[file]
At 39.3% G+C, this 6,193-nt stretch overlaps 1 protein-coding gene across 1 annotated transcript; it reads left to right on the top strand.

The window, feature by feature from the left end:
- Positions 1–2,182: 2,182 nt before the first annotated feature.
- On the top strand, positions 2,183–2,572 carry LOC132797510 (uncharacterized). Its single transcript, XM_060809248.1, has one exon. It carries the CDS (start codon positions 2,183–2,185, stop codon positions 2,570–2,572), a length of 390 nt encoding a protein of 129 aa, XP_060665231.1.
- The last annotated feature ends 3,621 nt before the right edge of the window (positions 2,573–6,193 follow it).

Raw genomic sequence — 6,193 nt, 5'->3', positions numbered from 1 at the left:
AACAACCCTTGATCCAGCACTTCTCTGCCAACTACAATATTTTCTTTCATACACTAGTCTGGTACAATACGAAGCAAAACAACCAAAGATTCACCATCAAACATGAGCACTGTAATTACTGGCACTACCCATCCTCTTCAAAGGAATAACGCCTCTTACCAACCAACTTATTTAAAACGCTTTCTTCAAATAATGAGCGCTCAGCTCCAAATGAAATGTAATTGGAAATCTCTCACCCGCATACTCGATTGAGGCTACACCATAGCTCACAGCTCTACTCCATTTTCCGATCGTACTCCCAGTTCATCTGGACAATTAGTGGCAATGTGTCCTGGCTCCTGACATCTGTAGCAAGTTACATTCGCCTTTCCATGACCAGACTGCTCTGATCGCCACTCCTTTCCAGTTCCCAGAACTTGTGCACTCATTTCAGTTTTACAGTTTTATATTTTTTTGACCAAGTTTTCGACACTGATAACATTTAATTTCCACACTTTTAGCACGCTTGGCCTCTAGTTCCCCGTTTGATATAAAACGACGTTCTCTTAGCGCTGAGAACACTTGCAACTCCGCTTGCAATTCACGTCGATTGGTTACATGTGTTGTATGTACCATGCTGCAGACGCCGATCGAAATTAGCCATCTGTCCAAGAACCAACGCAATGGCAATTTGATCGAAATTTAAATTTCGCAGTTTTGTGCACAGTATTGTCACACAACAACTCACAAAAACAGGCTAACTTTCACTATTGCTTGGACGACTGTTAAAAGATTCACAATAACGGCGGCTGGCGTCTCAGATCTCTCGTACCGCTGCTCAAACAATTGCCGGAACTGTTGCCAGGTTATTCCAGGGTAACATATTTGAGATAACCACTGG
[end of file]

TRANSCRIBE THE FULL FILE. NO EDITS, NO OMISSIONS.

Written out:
At 39.3% G+C, this 6,193-nt stretch overlaps 1 protein-coding gene across 1 annotated transcript; it reads left to right on the top strand.

The window, feature by feature from the left end:
- Positions 1–2,182: 2,182 nt before the first annotated feature.
- On the top strand, positions 2,183–2,572 carry LOC132797510 (uncharacterized). Its single transcript, XM_060809248.1, has one exon. It carries the CDS (start codon positions 2,183–2,185, stop codon positions 2,570–2,572), a length of 390 nt encoding a protein of 129 aa, XP_060665231.1.
- The last annotated feature ends 3,621 nt before the right edge of the window (positions 2,573–6,193 follow it).

Raw genomic sequence — 6,193 nt, 5'->3', positions numbered from 1 at the left:
AACAACCCTTGATCCAGCACTTCTCTGCCAACTACAATATTTTCTTTCATACACTAGTCTGGTACAATACGAAGCAAAACAACCAAAGATTCACCATCAAACATGAGCACTGTAATTACTGGCACTACCCATCCTCTTCAAAGGAATAACGCCTCTTACCAACCAACTTATTTAAAACGCTTTCTTCAAATAATGAGCGCTCAGCTCCAAATGAAATGTAATTGGAAATCTCTCACCCGCATACTCGATTGAGGCTACACCATAGCTCACAGCTCTACTCCATTTTCCGATCGTACTCCCAGTTCATCTGGACAATTAGTGGCAATGTGTCCTGGCTCCTGACATCTGTAGCAAGTTACATTCGCCTTTCCATGACCAGACTGCTCTGATCGCCACTCCTTTCCAGTTCCCAGAACTTGTGCACTCATTTCAGTTTTACAGTTTTATATTTTTTTGACCAAGTTTTCGACACTGATAACATTTAATTTCCACACTTTTAGCACGCTTGGCCTCTAGTTCCCCGTTTGATATAAAACGACGTTCTCTTAGCGCTGAGAACACTTGCAACTCCGCTTGCAATTCACGTCGATTGGTTACATGTGTTGTATGTACCATGCTGCAGACGCCGATCGAAATTAGCCATCTGTCCAAGAACCAACGCAATGGCAATTTGATCGAAATTTAAATTTCGCAGTTTTGTGCACAGTATTGTCACACAACAACTCACAAAAACAGGCTAACTTTCACTATTGCTTGGACGACTGTTAAAAGATTCACAATAACGGCGGCTGGCGTCTCAGATCTCTCGTACCGCTGCTCAAACAATTGCCGGAACTGTTGCCAGGTTATTCCAGGGTAACATATTTGAGATAACCACTGG